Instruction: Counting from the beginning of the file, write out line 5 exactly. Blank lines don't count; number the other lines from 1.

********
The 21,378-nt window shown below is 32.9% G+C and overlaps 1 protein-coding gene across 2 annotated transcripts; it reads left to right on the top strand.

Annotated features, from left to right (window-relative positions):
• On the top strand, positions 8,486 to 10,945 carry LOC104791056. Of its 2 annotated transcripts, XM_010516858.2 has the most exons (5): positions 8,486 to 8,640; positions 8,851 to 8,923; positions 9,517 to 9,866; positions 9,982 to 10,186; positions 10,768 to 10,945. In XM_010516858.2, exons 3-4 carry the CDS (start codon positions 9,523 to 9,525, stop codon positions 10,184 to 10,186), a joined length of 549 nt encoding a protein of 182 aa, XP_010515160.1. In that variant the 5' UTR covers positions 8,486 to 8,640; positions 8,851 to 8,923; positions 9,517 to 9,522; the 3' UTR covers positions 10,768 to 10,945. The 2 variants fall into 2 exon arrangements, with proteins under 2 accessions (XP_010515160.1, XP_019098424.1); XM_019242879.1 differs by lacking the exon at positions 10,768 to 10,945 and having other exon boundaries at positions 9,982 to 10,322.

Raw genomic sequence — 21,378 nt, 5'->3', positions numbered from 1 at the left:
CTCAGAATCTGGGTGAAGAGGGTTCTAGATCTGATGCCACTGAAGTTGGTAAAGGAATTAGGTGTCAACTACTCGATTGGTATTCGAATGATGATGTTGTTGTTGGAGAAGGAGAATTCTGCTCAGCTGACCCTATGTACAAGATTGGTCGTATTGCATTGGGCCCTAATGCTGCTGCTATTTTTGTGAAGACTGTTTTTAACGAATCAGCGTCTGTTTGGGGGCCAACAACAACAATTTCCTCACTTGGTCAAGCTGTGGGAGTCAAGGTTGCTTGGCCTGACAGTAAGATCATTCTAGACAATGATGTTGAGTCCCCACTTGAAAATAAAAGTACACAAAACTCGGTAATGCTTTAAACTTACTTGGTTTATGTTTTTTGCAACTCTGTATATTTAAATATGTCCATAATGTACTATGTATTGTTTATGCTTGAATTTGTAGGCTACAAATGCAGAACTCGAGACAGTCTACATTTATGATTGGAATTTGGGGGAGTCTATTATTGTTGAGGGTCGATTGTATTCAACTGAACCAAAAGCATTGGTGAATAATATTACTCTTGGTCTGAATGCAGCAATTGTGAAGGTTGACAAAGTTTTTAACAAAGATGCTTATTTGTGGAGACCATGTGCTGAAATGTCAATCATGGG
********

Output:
CTCAGAATCTGGGTGAAGAGGGTTCTAGATCTGATGCCACTGAAGTTGGTAAAGGAATTAGGTGTCAACTACTCGATTGGTATTCGAATGATGATGTTGTTGTTGGAGAAGGAGAATTCTGCTCAGCTGACCCTATGTACAAGATTGGTCGTATTGCATTGGGCCCTAATGCTGCTGCTATTTTTGTGAAGACTGTTTTTAACGAATCAGCGTCTGTTTGGGGGCCAACAACAACAATTTCCTCACTTGGTCAAGCTGTGGGAGTCAAGGTTGCTTGGCCTGACAGTAAGATCATTCTAGACAATGATGTTGAGTCCCCACTTGAAAATAAAAGTACACAAAACTCGGTAATGCTTTAAACTTACTTGGTTTATGTTTTTTGCAACTCTGTATATTTAAATATGTCCATAATGTACTATGTATTGTTTATGCTTGAATTTGTAGGCTACAAATGCAGAACTCGAGACAGTCTACATTTATGATTGGAATTTGGGGGAGTCTATTATTGTTGAGGGTCGATTGTATTCAACTGAACCAAAAGCATTGGTGAATAATATTACTCTTGGTCTGAATGCAGCAATTGTGAAGGTTGACAAAGTTTTTAACAAAGATGCTTATTTGTGGAGACCATGTGCTGAAATGTCAATCATGGG